Another version of the legend recounts that when Miyamoto finally arrived, Sasaki shouted insults at him, but Miyamoto just smiled. Angered even further, Sasaki leapt into combat, blinded by rage. Sasaki attempted his famous “swallow’s blade” or “swallow cut“, but Miyamoto’s oversized bokken hit Sasaki first, causing him to fall down; before Sasaki could finish his swallow cut, Miyamoto smashed Sasaki’s left rib, puncturing his lungs and killing him. Miyamoto then hastily retreated to his boat and sailed away. This was Miyamoto’s last fatal duel.
Among other things, this conventional account, drawn from the Nitenki, Kensetsu, and Yoshida Seiken’s account, has some problems. Kenji Tokitsu discusses a number of obscurities and counterintuitive claims that have been identified in the account by him and previous scholars. Would Miyamoto only prepare his bokutowhile going to the duel site? Could he even have prepared it in time, working the hard wood with his wakizashi? Would that work not have tired him as well? Further, why was the island then renamed after Sasaki, and not Miyamoto? Other texts completely omit the “late arrival” portion of the story, or change the sequence of actions altogether. Harada Mukashi and a few other scholars believe that Sasaki was actually assassinated by Miyamoto and his students – the Sasaki clan apparently was a political obstacle to Lord Hosokawa, and defeating Sasaki would be a political setback to his religious and political foes.
The debate still rages today as to whether or not Miyamoto cheated in order to win that fateful duel or merely used the environment to his advantage. Another theory is that Miyamoto timed the hour of his arrival to match the turning of the tide. He expected to be pursued by Sasaki’s supporters in the event of a victory. The tide carried him to the island then it turned by the time the fight ended. Miyamoto immediately jumped back in his boat and his flight was thus helped by the tide.
Another account comes from the site Musashi-Miyamoto.com
The two greatest swordsmen agreed to fight, and the duel took place on April 13, 1612 on Ganryu Island, located off the coast of the Bizen Province. The duel was set for early the next morning. On the day of the fight, Sasaki Kojiro and the officials serving as witnesses waited for Musashi for hours. His absence lead to the rumor that Musashi had run away in fear of his life because he was so terrified of Sasaki Kojiro’s technique. Nothing was further from the truth.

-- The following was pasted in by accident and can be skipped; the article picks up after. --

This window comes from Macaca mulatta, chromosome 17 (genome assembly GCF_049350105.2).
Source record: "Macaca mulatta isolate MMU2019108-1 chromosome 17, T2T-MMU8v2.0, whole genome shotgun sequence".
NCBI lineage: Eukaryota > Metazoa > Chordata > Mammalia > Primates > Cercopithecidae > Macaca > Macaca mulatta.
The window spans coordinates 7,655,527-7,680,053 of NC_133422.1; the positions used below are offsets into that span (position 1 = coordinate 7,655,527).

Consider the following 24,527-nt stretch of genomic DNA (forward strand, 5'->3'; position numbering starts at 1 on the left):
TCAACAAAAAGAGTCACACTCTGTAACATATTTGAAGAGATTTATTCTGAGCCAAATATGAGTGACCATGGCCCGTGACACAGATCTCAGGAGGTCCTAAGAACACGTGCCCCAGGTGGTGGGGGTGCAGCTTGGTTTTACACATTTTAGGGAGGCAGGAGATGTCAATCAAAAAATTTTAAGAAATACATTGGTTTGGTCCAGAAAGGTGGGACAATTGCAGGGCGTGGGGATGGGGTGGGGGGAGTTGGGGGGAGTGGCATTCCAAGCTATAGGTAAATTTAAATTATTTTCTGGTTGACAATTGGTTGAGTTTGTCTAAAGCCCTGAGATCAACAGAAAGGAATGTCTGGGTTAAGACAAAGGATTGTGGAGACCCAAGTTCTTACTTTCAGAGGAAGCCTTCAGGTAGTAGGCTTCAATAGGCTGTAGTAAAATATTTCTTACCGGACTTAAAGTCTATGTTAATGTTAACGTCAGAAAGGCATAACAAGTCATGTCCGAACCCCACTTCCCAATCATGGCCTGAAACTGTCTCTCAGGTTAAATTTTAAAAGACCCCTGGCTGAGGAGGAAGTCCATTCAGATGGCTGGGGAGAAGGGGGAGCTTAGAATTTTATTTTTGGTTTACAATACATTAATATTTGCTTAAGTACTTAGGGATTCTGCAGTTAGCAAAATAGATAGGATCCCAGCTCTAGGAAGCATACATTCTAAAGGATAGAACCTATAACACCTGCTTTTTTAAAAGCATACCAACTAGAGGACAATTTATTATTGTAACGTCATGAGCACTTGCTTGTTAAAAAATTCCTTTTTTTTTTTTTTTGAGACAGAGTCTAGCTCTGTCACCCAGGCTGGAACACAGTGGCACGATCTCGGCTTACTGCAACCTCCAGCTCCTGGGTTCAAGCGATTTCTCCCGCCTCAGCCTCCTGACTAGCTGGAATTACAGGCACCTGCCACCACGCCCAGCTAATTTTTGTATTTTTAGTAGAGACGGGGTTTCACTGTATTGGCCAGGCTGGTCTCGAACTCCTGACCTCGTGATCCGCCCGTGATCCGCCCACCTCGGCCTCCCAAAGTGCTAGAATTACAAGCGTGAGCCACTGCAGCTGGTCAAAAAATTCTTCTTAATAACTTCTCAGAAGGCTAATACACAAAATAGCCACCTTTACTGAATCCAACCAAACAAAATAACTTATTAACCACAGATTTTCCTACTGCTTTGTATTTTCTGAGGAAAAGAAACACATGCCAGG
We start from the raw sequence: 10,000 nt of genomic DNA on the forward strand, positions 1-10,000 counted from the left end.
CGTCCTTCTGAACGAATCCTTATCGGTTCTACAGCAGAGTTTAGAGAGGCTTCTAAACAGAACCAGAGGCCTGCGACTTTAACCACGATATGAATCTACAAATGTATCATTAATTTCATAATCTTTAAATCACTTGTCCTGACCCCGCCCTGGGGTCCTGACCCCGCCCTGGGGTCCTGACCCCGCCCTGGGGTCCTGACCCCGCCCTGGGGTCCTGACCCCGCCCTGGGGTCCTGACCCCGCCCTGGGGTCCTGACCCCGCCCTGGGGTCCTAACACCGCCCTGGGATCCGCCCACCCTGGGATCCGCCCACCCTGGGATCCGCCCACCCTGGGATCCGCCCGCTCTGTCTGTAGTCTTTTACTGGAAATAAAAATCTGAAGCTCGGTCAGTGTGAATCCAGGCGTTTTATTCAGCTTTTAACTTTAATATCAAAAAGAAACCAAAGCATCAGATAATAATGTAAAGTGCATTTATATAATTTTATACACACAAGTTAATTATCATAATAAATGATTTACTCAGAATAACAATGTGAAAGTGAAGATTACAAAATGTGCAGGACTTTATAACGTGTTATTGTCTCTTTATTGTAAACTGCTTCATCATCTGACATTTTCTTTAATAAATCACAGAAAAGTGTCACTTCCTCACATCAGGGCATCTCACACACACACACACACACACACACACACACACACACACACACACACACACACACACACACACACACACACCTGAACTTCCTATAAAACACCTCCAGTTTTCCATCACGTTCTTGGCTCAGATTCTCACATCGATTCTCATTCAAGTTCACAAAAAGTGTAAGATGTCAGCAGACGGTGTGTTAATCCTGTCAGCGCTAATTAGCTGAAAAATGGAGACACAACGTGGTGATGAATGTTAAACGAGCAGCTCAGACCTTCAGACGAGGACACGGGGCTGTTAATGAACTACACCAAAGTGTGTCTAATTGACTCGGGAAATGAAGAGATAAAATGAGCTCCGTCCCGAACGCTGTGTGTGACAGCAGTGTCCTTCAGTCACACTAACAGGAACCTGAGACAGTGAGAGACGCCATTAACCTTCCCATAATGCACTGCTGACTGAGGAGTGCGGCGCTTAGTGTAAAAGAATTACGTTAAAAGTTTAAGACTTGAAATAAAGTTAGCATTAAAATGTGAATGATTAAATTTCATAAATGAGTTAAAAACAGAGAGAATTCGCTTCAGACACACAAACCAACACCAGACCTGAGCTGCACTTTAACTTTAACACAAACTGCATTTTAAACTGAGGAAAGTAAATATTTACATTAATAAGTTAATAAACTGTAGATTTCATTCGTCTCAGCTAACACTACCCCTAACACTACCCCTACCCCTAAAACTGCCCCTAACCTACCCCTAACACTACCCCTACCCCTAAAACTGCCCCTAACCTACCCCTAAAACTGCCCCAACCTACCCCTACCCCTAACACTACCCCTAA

Miyamoto Musashi was transported to Ganryu Island on boat by a local fisherman, and, as part of his strategy, he arrived late for the duel once again, thus disturbing his opponent’s inner state. During the short trip, he sculpted a wooden sword which he used for the duel against Sasaki Kojiro.
When the boat finally arrived, Sasaki and the officials were standing on the beach waiting for Musashi. Extremely irritated and blinded by rage, Sasaki Kojiro drew his katana and threw away his scabbard. Musashi saw this gesture and said to his enemy, “If you have no more use for your sheath, you are already dead.”
The dual began, and both men were on guard with respect for the other’s ability. One mistake, and it would all be over. Musashi provoked Kojiro into making the first attack, and then countered quickly, breaking Kojiro’s left ribs and puncturing his lungs, thus killing him.
The duel has been immortalized in cinema, most famously in the 1956 Japanese film Samurai III: The Duel at Ganryu Island.
Musashi vs Kojiro in Samurai III Duel at Ganryu... by robertyoki
Thanks to @par3ace for letting me know about this famous duel. It was an interesting rabbit-hole to dive down.